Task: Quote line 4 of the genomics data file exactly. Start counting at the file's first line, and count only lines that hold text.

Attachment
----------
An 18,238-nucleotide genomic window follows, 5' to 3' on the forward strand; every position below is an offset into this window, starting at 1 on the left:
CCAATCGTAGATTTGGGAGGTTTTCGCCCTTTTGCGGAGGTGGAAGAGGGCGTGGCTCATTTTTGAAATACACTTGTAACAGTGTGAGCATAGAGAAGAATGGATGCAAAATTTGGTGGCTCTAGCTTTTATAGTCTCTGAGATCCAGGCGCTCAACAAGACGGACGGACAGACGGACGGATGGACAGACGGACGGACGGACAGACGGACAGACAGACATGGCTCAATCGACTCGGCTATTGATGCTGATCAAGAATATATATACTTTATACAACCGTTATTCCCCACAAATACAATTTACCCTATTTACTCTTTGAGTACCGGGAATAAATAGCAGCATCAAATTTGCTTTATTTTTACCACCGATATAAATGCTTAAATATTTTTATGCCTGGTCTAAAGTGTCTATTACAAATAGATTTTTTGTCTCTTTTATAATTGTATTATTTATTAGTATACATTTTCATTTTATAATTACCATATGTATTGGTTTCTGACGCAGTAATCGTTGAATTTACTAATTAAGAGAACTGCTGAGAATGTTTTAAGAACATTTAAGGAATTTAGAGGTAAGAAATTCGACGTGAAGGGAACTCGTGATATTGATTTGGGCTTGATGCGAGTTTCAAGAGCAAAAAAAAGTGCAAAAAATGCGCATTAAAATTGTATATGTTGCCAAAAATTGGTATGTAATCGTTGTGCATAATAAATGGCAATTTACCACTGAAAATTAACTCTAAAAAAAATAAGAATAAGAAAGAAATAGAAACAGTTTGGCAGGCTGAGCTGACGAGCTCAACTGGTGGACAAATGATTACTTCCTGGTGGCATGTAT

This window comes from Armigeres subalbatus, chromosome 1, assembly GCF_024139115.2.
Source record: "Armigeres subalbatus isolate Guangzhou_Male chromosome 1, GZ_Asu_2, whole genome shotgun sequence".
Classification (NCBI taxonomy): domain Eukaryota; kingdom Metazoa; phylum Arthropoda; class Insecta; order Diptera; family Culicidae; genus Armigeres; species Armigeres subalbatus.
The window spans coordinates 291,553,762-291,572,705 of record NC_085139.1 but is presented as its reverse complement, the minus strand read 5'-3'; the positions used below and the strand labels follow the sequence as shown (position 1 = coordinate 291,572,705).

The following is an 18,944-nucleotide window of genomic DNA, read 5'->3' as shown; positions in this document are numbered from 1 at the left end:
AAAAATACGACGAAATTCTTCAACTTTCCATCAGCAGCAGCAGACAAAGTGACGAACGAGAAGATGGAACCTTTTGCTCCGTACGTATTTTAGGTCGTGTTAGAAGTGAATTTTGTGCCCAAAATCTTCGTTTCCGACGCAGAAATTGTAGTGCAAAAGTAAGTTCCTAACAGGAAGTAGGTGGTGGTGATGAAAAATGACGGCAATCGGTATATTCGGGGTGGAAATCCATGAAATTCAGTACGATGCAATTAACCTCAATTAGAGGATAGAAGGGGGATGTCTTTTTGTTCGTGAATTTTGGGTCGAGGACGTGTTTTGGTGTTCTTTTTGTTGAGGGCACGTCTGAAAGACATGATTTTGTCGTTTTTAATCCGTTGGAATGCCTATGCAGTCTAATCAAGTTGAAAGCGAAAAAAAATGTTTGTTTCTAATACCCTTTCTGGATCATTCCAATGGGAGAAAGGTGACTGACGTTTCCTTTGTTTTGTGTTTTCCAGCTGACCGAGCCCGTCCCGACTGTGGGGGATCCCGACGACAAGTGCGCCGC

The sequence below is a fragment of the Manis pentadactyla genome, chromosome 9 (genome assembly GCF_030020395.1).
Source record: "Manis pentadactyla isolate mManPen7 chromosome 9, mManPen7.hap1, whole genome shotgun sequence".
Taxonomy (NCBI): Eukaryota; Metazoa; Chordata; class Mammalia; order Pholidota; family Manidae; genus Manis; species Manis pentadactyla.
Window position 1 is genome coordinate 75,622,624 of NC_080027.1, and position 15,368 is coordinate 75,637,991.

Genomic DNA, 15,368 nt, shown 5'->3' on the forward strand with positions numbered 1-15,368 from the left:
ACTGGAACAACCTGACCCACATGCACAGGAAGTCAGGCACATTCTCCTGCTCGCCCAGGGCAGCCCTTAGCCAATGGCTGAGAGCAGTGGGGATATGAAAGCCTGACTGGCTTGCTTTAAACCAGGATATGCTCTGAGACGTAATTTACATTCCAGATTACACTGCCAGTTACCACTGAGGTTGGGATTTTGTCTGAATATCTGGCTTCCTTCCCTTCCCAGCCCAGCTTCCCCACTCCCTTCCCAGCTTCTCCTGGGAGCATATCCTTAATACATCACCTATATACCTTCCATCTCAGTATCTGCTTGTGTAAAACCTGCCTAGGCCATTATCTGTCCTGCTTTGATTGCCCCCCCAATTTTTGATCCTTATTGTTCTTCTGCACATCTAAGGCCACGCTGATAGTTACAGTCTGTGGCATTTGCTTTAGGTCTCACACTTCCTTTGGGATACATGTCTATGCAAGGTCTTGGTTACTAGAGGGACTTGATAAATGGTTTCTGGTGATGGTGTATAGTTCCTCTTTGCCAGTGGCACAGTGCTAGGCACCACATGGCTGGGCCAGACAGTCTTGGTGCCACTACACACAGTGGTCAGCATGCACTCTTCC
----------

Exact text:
Source record: "Armigeres subalbatus isolate Guangzhou_Male chromosome 1, GZ_Asu_2, whole genome shotgun sequence".